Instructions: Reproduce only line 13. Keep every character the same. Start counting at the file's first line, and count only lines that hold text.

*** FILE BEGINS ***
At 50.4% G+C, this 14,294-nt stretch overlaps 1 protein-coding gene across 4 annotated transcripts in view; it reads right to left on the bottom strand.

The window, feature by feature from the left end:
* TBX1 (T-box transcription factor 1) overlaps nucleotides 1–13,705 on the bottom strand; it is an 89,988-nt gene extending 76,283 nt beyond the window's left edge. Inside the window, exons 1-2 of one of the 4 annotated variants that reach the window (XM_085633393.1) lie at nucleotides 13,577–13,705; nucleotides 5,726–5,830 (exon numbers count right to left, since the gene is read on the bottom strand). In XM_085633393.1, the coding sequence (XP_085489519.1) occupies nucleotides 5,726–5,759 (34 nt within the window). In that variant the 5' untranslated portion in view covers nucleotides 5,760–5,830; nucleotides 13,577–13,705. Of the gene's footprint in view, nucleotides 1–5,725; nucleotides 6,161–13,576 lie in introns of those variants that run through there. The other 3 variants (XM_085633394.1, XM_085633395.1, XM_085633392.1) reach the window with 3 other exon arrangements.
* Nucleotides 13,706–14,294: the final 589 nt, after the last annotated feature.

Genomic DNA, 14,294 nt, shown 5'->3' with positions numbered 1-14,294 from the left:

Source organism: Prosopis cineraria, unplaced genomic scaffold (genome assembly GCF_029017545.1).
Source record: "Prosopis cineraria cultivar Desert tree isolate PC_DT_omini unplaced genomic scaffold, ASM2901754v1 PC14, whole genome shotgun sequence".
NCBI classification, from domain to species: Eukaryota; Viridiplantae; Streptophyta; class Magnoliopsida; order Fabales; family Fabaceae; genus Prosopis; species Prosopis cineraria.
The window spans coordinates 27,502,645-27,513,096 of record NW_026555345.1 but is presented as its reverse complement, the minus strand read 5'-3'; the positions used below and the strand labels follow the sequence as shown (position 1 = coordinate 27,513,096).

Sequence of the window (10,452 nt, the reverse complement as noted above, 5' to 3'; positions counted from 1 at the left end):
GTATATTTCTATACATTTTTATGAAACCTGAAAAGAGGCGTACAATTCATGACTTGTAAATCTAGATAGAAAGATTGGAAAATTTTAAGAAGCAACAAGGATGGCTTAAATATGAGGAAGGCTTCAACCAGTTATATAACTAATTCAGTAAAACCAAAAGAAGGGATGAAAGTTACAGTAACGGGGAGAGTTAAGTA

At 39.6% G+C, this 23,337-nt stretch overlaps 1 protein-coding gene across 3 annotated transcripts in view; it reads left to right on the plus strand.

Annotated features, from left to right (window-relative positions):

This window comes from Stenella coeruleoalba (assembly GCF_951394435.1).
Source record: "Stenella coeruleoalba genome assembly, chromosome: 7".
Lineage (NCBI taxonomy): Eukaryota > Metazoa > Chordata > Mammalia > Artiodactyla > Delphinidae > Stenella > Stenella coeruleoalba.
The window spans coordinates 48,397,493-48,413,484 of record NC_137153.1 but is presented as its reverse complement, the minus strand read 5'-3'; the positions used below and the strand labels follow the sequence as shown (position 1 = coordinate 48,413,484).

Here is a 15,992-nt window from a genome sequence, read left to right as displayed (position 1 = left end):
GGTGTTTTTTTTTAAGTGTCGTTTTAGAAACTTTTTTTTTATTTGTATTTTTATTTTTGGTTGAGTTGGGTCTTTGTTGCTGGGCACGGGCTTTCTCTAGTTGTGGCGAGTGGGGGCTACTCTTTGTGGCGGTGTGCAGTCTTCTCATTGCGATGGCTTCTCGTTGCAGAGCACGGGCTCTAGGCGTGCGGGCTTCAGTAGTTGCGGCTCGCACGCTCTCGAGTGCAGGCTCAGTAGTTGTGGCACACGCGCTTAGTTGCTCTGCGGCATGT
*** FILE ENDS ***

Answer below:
Annotated features, from left to right (window-relative positions):